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November 29th, 2006 Alice Joy | Q & A
 

Karen Leppmann

A longtime toy-store owner wonders if downtown construction will dampen holiday cheer.

     
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Karen Leppmann
IMAGE: JENNA BIGGS
Karen Leppmann likes to play with toys. For a living.

As the 54-year-old owner of Finnegan's Toys and Gifts, Leppmann has provided a staple of downtown Portland shopping since 1977.

But Leppmann is worried that Finnegan's, the largest independently owned toy store in Portland, could be undermined by downtown construction on an underground parking garage that began in June less than a block from her store.

There will be a downtown construction moratorium during the holidays, Although Leppmann remains concerned in the long term about construction that will last through early 2008.

WW: How much have your sales suffered since construction began?

Karen Leppmann: They were down a little bit for a month or so, but then they came back up. The real test will be in December. That's when a toy store does most of its business. We lose money several months of the year and have to make it up during the holidays. That's true of most retail businesses—I don't know yet what's going to happen.

Have you hired fewer holiday staff?

No, I take the attitude that you have to assume things are going to go well and be prepared, because they need training. So no, we've not done that. I have bought as if we're going to have a good year—and I hope we will.

If sales declined because of the construction, what can a short-term moratorium do for you?

Downtown businesses learned when they were constructing light rail 20 years ago that the downtown could die while they were improving it. And so they instigated the annual moratorium. And we just said, it was there for a reason, and this year we needed it as well. Locally owned businesses are what make a downtown different from a mall. And those businesses represent a large part of the local economy. They employ a lot of people.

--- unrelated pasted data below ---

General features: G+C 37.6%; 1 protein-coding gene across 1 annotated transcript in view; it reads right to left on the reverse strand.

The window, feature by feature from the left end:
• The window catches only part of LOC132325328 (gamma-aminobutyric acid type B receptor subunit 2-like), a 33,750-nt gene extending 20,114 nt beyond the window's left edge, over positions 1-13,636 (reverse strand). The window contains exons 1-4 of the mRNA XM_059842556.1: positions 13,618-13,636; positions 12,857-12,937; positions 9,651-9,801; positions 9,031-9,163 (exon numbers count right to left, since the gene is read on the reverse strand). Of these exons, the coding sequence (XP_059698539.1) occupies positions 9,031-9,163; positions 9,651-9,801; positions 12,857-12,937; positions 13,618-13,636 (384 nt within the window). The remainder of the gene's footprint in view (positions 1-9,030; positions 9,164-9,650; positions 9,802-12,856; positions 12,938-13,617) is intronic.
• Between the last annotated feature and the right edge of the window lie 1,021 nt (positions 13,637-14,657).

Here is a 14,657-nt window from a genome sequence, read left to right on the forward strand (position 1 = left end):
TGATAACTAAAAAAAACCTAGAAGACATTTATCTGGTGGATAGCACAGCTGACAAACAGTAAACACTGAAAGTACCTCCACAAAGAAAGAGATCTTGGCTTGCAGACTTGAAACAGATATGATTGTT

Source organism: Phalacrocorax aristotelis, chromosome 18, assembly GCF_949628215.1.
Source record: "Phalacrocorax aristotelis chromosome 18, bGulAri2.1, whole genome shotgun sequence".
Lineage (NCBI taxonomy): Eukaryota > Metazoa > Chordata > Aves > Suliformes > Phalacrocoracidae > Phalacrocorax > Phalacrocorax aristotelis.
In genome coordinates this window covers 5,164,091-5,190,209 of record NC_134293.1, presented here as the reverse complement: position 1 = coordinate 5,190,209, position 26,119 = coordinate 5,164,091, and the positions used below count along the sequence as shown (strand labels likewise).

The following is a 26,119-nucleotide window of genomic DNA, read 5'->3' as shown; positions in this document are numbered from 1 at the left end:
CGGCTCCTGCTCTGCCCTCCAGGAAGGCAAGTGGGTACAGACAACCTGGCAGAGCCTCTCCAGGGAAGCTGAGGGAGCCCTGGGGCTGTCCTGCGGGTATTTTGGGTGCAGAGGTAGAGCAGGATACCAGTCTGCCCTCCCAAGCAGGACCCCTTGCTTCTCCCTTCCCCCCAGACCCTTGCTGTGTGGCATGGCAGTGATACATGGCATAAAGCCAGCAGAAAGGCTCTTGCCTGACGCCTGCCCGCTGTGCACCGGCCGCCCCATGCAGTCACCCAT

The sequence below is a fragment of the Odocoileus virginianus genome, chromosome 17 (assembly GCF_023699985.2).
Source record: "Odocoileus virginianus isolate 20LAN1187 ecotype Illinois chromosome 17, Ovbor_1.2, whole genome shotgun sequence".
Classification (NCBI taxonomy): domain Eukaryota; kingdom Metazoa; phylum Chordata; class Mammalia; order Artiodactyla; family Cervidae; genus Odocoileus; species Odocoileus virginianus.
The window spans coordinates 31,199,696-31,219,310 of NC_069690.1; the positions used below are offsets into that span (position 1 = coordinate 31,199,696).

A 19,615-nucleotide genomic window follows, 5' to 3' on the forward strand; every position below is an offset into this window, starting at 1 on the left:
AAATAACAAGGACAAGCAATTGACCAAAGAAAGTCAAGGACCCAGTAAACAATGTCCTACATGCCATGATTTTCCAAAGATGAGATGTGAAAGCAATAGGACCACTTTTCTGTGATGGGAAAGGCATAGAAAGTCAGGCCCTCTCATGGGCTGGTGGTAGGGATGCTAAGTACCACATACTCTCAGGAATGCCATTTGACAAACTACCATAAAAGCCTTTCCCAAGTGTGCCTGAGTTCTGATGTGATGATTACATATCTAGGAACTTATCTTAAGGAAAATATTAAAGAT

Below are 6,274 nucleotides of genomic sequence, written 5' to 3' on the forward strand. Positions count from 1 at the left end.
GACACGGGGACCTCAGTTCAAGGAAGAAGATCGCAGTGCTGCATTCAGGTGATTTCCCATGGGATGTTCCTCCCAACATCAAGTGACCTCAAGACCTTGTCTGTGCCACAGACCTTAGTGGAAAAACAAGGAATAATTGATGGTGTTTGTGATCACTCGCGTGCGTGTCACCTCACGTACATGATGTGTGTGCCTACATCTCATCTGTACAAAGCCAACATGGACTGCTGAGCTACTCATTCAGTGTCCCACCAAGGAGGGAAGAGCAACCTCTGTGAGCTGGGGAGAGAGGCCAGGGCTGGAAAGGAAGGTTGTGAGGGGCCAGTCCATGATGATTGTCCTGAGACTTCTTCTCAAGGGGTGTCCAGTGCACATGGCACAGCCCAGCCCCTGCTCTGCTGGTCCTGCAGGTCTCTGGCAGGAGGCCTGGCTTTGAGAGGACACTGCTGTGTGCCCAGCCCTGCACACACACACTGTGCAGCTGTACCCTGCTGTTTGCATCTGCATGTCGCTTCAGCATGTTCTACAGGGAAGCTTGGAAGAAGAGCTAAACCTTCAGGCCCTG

Isn't the short-term cost of the construction for the good of the stores in the end?

I don't know that it will affect sales in a positive way. It will affect them in a negative way in the short term, and you don't make up those sales ever. But if downtown continues to become better in the way that it has in the past several years, then yes. I think it will just be that much better of a place to be.

What's the danger that the construction will drive shoppers in the long term to the suburbs?

I think Portland has a commitment to supporting local businesses. Maybe more than people in other cities. Portlanders do feel strongly about supporting local people. So I hope that people will think about that when they decide where to go. There are more competitors now than there were before. Because there's Bridgeport Village [in Washington County], and Lloyd Center looks better than it did 10 years ago, and Washington Square...and there are other choices that people can take. And they don't involve coming downtown. But mall shopping is very different from downtown shopping. Downtown has a special feel about it. That's why people come here. So I hope people will make the same choices they've made other years. People will come down here because they want to shop at a place that's different.

Is there any temptation for you to leave downtown for the suburbs?

I've thought about that. If we can get through this project, I would resoundingly say no. I like downtown; I do not want to be in a mall. I wouldn't even want to be in an outside mall.


Finnegan's (finneganstoys.com), at 922 SW Yamhill St., is modeled after a Munich toy store Leppmann visited as a child.

The store takes its name from Leppmann's childhood nickname, which comes from the name of a cat in a children's book.

 
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